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Week of January 14, 2002
 

the underground gourmet
Small Craft Advisory
 

Call us cheapskates, but as much as we love places like Gramercy Tavern, Tabla, and Babbo, we always feel more at home in their less expensive offshoots: the Tavern Room, Bread Bar, Lupa. Now comes Craft Bar, Tom Colicchio's laid-back answer to his stripped-down, marked-up elegance next door at Craft. Here, Colicchio and chef Marco Canora (pictured) have made it really easy for those who still can't get the hang of Craft's purportedly confusing menu structure. Or have they? With only three daily entrées one fish, one meat, and one pasta, from $14 to $18 ordering's simple enough. But before you get around to Tuesday's braised pork belly, Thursday's poached skate, or Friday's spaghetti carbonara, you'll have to navigate a mouthwatering minefield of Italian-accented appetizers and small plates including fried sage leaves stuffed with sausage, risotto balls, salumi, cheese, and pressed sandwiches like the combo of duck ham, hen-of-the-woods mushrooms, and Taleggio. ROB PATRONITE
Craft Bar
47 East 19th Street
212-780-0880


tasting
The Best of Bourgogne
Yes, sampling the world's greatest Burgundies can cost you a fortune. But you can do it at modest cost by Burgundy standards, anyhow on January 25 and 26 at The Magnificent Seven, hosted by Daniel Johnnes (pictured), wine director of Montrachet and president of Jeroboam Wines. On hand, with bottles in tow, are six top Burgundians and one legendary Rhône wine-maker: Patrick Bize, Jean-Pierre De Smet, Dominique Lafon, Pierre Meurgey, Jean-Marc Roulot, Christophe Roumier, and Alain Graillot. Night one, at Montrachet, is the spare-no-expense option ($975 for a six-course meal accompanied by sixteen hard-to-find vintages), but night two, at the W New York, offers the choice of a $95 walk-around tasting of the 1998s and 1999s or a $395 traditional Burgundian meal with nearly 40 wine selections. Guests are encouraged to bring something from their own cellars to share, as they did two years ago at Johnnes's highly successful La Paulée of New York. Call 212-625-2519 to reserve. PETER KAMINSKY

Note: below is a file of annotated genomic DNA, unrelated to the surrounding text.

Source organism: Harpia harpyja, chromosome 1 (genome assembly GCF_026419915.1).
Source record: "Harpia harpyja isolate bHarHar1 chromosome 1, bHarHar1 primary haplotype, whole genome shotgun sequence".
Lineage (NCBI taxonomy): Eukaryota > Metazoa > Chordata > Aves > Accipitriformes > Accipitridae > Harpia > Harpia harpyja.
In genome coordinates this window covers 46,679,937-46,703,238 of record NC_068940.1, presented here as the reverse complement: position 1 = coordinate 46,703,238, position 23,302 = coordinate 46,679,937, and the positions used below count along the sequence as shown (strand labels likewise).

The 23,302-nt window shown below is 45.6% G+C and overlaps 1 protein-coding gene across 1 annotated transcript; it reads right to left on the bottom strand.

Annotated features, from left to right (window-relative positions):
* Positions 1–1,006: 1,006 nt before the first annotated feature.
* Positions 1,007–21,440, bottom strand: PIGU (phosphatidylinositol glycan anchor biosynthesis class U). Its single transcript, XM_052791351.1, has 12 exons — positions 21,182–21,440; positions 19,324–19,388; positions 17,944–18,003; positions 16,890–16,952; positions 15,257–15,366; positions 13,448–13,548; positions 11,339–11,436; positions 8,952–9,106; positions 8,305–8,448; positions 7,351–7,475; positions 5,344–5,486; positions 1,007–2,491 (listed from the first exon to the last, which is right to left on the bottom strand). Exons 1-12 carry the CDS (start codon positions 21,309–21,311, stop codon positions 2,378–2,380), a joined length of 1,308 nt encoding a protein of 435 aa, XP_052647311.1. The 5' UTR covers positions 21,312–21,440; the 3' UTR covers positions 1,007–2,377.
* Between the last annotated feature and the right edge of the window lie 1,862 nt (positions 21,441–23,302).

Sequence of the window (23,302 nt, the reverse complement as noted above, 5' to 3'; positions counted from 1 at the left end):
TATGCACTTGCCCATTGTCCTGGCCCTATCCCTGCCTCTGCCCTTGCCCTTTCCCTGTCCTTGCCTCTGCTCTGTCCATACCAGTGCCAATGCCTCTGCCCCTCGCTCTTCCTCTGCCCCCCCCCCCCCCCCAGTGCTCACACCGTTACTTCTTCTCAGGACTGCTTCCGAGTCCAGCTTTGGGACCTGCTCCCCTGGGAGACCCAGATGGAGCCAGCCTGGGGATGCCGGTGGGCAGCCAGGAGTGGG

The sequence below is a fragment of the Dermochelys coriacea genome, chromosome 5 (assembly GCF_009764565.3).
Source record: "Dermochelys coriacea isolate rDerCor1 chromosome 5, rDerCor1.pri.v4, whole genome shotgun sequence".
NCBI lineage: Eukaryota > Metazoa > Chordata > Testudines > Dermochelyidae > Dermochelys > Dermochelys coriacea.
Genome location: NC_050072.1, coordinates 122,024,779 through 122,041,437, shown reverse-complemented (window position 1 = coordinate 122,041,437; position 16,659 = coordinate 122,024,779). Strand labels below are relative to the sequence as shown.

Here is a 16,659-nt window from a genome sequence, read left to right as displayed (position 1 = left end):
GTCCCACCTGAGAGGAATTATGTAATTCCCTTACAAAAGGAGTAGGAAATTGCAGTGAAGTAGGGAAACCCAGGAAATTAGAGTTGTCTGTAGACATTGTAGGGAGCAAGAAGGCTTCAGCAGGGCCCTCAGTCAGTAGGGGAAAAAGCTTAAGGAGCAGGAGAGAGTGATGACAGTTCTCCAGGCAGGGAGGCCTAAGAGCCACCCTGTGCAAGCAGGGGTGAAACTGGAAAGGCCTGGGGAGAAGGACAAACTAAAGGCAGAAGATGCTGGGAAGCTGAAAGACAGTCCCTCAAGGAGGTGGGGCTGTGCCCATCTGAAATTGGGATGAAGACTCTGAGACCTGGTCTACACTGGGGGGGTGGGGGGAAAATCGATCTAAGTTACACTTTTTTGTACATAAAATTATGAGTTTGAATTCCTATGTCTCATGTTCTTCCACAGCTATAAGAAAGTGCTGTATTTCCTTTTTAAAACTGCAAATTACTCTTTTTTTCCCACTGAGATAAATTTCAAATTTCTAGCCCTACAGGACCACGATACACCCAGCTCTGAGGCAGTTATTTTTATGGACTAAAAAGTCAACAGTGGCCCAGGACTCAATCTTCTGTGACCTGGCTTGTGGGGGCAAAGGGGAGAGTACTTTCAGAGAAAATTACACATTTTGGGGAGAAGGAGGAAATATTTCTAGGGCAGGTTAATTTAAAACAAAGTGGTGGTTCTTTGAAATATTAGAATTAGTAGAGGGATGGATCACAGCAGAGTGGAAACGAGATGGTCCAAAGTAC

Ask Gael
Give me an update on Harlem's renaissance.
Maybe your budget can't swallow a coveted townhouse on Striver's Row. But fabulous barbecued chicken and devilishly rich ribs at the Lenox Lounge will barely make a dent in your cash flow. After eight months of elbow grease, liberal applications of fake fur, and a $600,000 renovation of the Art Deco chrome, finned lighting towers, and Bakelite-framed ceiling, the legendary club it opened in 1939 is now doing dinner. The week opens low-key but warms up with jazz from the house band Wednesdays and then rhythm-and-blues weekends (pictured, Joseph Diamond and His Latin Jazz Trio). Sound lashes our ears in the lounge proper, chasing us to the dining room, where we are alone (feeling a bit invisible) most of the night, forced to beg for menus and service, pleasant enough once it comes. The lusty beat filters through closed doors, just loud enough. We take our buffalo chicken wings torrid, love the corn bread, and liquidate the macaroni-and-cheese, but can't handle smothered pork chops that are like plywood.
Lenox Lounge
288 Lenox Avenue, near 125th Street
212-427-0253

Bites & Buzz Archive

Week of January 7
Tongue in chic, AKA Cafe's two-timing chef, Gael finds a class act on the Upper West Side
Week of December 31
Creative cocktails at the Vivian Beaumont; Oceana's sweet sea urchin custard; Beppe gets a visit from Mama; Picholine shines
Week of December 17
5 spots for New Year's Eve; French-Carribean cooking at La Brunette; Christmas Eve fishfest; take Payard home for Christmas; Boerum Hill's new bakery; Gael favorite cookbooks
Week of December 10
Urban hippie cuisine; Good Humor meets D'Artagnan; wood pigeon pie, and hot dogs — the new latte?

and more ...



Photos: From top to bottom- Patrik Rytikangas (2); Kenneth Chen

 
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